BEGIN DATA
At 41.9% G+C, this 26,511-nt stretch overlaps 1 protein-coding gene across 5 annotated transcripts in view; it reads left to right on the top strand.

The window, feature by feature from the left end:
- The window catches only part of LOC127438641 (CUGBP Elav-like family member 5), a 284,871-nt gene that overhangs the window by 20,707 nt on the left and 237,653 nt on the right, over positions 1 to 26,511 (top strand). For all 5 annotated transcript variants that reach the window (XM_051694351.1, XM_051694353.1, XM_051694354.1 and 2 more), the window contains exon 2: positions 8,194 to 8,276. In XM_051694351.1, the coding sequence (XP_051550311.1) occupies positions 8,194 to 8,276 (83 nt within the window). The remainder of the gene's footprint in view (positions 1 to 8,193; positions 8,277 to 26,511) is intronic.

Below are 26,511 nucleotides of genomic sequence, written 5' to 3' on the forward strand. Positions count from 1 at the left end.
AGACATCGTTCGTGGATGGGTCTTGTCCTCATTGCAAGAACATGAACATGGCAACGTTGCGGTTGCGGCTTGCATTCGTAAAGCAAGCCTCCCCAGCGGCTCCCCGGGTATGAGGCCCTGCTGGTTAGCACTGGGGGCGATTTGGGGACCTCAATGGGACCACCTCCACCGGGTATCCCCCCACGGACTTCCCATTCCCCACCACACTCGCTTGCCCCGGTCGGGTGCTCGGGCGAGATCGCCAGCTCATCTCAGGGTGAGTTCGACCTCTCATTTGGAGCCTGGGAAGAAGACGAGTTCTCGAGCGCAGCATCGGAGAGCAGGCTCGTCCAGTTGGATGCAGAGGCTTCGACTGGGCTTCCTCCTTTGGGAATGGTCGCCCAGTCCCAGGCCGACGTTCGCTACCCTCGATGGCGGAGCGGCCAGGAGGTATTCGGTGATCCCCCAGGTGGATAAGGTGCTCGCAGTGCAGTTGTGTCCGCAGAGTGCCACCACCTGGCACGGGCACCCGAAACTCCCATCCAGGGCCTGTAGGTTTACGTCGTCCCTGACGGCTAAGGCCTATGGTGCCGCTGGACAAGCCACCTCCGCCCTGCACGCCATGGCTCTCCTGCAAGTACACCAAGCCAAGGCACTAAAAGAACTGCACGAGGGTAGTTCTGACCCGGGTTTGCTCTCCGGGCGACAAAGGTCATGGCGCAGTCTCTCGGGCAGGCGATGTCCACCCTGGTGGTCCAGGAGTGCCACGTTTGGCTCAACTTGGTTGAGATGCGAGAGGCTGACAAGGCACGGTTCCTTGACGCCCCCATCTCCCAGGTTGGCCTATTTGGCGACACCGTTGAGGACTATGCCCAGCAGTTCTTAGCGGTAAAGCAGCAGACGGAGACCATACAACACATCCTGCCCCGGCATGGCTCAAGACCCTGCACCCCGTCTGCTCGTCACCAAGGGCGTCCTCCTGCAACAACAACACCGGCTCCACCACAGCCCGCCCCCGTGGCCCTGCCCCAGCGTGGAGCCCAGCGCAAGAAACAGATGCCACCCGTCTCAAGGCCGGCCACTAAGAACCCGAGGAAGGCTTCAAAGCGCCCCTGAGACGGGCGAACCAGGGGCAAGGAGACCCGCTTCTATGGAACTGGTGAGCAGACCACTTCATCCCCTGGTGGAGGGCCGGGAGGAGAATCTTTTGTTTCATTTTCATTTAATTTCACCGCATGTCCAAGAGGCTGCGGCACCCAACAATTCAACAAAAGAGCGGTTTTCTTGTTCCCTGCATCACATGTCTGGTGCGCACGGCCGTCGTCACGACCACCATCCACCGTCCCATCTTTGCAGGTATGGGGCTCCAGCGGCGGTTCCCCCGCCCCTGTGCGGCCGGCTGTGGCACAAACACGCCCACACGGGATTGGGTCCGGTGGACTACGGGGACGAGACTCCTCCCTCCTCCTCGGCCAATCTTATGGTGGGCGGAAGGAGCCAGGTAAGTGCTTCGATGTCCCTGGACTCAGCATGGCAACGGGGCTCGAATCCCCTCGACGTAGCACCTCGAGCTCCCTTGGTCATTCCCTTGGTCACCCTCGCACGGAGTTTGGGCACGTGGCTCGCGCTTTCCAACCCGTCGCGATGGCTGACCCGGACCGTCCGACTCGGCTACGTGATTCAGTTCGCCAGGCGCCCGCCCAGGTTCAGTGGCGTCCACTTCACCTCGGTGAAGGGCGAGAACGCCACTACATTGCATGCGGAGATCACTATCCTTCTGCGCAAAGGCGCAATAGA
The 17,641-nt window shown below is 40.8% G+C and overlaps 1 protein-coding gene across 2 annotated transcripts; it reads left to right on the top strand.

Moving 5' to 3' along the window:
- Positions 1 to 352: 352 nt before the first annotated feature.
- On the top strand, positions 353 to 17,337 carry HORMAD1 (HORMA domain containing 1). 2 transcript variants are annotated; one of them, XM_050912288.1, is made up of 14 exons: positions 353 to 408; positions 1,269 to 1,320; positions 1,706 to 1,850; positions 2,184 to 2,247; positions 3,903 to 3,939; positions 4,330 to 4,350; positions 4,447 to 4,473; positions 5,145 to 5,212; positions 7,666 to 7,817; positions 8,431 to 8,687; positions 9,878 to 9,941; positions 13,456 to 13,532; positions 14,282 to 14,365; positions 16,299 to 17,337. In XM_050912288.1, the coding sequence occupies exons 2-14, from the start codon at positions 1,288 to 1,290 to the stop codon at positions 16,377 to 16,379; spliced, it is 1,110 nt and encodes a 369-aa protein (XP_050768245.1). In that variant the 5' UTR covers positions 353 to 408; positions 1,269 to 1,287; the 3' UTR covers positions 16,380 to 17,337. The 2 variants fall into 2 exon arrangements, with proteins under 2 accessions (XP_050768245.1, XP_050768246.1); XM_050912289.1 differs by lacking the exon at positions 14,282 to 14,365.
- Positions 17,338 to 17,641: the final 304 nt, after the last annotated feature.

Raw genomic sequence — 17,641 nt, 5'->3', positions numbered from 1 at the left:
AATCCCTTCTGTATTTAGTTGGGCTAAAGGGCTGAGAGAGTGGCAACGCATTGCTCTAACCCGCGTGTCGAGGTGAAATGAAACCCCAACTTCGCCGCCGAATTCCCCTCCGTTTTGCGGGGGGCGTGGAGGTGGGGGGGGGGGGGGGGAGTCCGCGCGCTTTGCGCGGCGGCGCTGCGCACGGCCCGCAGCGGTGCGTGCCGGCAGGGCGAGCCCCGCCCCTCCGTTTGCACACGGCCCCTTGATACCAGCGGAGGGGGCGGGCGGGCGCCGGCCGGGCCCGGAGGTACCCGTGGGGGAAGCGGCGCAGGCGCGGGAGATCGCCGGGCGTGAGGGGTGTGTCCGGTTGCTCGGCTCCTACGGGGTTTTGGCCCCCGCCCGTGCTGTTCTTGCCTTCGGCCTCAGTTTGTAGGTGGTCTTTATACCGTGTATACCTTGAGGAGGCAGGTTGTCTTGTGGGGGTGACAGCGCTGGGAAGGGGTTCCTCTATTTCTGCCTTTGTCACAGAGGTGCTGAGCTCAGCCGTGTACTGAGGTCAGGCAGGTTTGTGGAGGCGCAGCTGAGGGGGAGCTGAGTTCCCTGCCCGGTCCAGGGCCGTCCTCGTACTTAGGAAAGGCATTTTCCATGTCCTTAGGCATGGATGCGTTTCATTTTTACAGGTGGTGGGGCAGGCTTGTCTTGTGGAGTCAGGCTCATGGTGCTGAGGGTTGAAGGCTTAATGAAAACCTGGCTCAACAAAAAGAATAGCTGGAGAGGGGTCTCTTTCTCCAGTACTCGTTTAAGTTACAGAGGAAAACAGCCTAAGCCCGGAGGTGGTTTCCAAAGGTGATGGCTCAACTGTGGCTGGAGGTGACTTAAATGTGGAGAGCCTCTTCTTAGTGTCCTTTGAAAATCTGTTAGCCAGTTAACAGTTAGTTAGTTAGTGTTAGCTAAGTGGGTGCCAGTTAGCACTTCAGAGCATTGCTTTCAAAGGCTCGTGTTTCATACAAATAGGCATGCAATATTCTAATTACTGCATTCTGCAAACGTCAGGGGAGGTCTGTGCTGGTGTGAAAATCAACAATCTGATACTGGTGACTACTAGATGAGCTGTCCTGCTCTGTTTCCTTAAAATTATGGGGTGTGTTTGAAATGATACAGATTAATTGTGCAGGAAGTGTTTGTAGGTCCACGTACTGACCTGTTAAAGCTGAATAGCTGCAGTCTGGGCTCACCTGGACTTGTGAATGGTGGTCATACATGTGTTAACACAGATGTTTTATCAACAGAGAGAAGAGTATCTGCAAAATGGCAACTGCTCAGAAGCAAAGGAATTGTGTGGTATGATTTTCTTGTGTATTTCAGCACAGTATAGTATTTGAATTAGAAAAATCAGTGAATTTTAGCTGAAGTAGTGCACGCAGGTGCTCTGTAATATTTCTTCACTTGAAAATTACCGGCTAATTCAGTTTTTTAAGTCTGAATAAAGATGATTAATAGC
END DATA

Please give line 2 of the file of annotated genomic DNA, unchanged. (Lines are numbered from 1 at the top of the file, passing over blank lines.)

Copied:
The window, feature by feature from the left end: